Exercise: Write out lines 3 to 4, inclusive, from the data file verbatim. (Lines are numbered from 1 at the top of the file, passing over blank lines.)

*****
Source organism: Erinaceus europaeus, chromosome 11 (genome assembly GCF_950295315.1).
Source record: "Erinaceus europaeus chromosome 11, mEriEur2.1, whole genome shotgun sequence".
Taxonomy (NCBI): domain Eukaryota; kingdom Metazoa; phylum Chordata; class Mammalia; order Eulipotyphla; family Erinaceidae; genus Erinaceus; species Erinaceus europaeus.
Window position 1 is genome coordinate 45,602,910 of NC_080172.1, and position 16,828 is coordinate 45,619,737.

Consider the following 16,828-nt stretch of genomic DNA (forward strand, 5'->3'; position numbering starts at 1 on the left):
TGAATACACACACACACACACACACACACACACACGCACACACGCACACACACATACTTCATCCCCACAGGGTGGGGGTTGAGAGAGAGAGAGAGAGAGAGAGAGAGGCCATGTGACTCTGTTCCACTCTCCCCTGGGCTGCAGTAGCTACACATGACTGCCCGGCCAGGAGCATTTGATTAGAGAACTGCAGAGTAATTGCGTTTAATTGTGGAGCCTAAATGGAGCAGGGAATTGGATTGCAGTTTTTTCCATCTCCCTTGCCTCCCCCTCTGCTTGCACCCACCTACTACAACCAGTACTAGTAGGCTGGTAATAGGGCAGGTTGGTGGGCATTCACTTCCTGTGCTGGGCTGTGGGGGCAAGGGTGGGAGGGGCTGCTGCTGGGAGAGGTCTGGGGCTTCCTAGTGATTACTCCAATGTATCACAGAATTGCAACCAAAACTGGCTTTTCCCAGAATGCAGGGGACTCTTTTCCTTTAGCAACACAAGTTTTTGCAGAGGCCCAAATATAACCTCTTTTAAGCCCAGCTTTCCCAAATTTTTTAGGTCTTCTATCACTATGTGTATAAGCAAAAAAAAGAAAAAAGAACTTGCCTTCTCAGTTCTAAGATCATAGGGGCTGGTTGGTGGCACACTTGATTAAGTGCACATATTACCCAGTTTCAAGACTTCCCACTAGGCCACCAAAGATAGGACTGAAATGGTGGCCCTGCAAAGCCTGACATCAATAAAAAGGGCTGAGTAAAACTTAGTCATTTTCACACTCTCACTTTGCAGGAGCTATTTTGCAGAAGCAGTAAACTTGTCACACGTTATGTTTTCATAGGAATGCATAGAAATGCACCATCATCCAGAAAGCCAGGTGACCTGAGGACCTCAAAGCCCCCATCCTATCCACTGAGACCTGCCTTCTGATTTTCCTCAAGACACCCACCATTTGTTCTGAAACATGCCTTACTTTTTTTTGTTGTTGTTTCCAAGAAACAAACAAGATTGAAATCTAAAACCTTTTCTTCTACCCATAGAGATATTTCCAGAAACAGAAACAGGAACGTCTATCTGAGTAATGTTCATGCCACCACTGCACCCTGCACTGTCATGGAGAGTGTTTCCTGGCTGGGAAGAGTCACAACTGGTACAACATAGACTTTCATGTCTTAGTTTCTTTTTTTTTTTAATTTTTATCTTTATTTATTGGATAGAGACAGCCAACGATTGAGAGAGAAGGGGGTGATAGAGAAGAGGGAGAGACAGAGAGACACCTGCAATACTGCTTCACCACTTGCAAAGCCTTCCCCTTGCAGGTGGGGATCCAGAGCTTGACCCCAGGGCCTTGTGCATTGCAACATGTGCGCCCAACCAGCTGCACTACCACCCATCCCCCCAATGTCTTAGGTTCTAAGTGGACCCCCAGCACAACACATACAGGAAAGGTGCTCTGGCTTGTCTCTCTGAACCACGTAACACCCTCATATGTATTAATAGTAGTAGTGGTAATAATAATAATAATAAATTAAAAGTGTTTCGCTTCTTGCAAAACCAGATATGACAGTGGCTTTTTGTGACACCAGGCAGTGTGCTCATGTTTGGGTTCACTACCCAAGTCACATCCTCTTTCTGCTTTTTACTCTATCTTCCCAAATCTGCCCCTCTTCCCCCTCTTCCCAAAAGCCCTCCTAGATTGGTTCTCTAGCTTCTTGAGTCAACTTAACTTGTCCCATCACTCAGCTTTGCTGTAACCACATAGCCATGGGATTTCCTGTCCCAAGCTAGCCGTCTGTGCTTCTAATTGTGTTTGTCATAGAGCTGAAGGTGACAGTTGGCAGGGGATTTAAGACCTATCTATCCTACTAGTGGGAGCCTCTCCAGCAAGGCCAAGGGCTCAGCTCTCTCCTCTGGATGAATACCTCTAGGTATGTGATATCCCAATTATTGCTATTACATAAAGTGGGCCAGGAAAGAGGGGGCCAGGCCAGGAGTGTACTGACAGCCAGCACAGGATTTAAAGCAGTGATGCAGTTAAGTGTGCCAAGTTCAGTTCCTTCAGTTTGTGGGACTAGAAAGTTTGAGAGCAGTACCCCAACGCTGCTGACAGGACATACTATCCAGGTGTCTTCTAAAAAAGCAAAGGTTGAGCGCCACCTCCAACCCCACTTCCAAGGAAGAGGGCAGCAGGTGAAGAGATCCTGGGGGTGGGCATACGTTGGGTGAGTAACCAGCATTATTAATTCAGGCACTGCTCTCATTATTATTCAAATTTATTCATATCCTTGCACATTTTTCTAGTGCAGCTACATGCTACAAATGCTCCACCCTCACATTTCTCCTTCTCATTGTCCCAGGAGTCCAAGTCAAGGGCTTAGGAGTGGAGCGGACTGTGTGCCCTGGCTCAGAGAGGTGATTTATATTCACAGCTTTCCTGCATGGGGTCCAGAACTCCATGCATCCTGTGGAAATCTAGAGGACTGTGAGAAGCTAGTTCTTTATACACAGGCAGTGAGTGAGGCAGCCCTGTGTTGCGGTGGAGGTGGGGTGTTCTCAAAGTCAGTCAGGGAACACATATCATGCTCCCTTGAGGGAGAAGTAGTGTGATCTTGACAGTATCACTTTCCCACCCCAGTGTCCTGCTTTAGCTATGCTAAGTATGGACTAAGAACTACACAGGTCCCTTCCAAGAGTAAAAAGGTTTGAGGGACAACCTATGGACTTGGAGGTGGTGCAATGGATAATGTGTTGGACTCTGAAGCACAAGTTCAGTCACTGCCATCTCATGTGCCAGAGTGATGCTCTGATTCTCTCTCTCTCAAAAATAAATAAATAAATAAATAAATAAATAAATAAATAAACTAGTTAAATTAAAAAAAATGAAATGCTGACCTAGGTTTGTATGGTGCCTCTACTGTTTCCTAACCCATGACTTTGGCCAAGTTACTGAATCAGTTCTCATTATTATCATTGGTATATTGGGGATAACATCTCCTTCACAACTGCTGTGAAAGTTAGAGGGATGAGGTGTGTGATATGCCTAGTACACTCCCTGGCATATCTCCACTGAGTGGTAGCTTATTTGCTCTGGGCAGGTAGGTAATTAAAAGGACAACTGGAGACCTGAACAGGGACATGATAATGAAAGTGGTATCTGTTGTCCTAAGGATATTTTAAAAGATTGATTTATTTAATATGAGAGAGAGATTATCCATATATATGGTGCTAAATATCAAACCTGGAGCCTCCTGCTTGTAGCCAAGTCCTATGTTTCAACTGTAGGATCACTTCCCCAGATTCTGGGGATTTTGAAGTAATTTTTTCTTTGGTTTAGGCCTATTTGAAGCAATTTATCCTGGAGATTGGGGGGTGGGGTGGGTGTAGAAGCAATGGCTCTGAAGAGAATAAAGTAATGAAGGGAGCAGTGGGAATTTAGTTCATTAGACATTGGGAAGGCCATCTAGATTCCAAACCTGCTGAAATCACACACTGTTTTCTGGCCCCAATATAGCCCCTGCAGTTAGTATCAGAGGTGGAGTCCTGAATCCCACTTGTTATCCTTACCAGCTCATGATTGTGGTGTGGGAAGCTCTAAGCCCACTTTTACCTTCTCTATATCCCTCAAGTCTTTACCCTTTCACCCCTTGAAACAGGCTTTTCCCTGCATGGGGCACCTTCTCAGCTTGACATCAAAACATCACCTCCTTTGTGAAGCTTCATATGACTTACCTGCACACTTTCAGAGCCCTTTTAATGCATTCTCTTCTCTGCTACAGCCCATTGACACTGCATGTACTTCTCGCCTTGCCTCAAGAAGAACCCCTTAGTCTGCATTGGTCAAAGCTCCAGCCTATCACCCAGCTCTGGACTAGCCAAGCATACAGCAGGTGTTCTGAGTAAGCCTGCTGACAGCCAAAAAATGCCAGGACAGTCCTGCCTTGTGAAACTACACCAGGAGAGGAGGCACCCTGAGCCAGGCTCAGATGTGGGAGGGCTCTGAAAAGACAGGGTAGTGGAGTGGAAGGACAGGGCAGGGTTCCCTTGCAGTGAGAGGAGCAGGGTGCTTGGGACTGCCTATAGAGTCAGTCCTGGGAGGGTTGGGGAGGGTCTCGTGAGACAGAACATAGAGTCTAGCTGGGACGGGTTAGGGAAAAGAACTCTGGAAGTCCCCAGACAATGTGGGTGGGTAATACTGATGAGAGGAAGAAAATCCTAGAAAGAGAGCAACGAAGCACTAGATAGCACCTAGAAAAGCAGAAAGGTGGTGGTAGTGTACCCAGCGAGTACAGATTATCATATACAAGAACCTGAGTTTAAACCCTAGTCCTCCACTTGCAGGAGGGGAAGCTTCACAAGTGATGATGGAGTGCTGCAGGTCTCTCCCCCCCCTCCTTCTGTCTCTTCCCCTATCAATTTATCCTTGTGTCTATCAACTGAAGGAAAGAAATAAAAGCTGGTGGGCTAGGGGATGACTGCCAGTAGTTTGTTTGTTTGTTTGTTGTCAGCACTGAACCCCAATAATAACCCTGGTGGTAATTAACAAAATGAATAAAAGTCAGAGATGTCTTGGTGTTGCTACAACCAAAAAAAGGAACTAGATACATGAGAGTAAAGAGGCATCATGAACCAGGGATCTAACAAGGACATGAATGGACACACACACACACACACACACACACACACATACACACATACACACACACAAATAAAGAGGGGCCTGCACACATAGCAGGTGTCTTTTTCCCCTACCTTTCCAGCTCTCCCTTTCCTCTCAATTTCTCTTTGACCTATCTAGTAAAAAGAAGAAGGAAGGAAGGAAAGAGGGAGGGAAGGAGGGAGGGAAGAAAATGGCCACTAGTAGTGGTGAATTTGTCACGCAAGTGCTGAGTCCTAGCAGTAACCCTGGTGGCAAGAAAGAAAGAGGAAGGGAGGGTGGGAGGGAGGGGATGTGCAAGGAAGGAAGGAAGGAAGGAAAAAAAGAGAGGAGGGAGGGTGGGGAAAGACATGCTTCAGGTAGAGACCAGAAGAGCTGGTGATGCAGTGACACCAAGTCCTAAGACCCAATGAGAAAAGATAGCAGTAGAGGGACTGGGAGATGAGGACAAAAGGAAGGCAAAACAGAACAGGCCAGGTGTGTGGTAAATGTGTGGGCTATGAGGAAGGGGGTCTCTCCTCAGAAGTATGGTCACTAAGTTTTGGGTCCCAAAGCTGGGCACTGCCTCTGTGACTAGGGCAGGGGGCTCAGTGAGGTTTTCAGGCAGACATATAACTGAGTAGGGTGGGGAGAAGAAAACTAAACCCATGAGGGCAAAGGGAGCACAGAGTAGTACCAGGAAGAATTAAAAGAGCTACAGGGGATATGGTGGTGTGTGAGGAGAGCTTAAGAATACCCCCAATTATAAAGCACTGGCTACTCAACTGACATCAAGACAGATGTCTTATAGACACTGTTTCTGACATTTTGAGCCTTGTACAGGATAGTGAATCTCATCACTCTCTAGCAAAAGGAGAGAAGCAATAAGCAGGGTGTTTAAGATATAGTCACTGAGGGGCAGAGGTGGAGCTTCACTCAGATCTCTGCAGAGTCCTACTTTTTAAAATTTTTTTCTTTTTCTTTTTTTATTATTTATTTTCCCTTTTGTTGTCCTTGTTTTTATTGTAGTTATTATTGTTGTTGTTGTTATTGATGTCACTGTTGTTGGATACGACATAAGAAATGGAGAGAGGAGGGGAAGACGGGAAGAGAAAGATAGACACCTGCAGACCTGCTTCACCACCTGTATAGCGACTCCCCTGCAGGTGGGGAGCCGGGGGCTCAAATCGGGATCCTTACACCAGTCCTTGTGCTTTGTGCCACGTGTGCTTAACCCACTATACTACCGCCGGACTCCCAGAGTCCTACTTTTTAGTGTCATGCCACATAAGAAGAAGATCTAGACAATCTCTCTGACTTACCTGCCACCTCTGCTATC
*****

Taxonomy (NCBI): domain Eukaryota; kingdom Metazoa; phylum Chordata; class Mammalia; order Eulipotyphla; family Erinaceidae; genus Erinaceus; species Erinaceus europaeus.
Window position 1 is genome coordinate 45,602,910 of NC_080172.1, and position 16,828 is coordinate 45,619,737.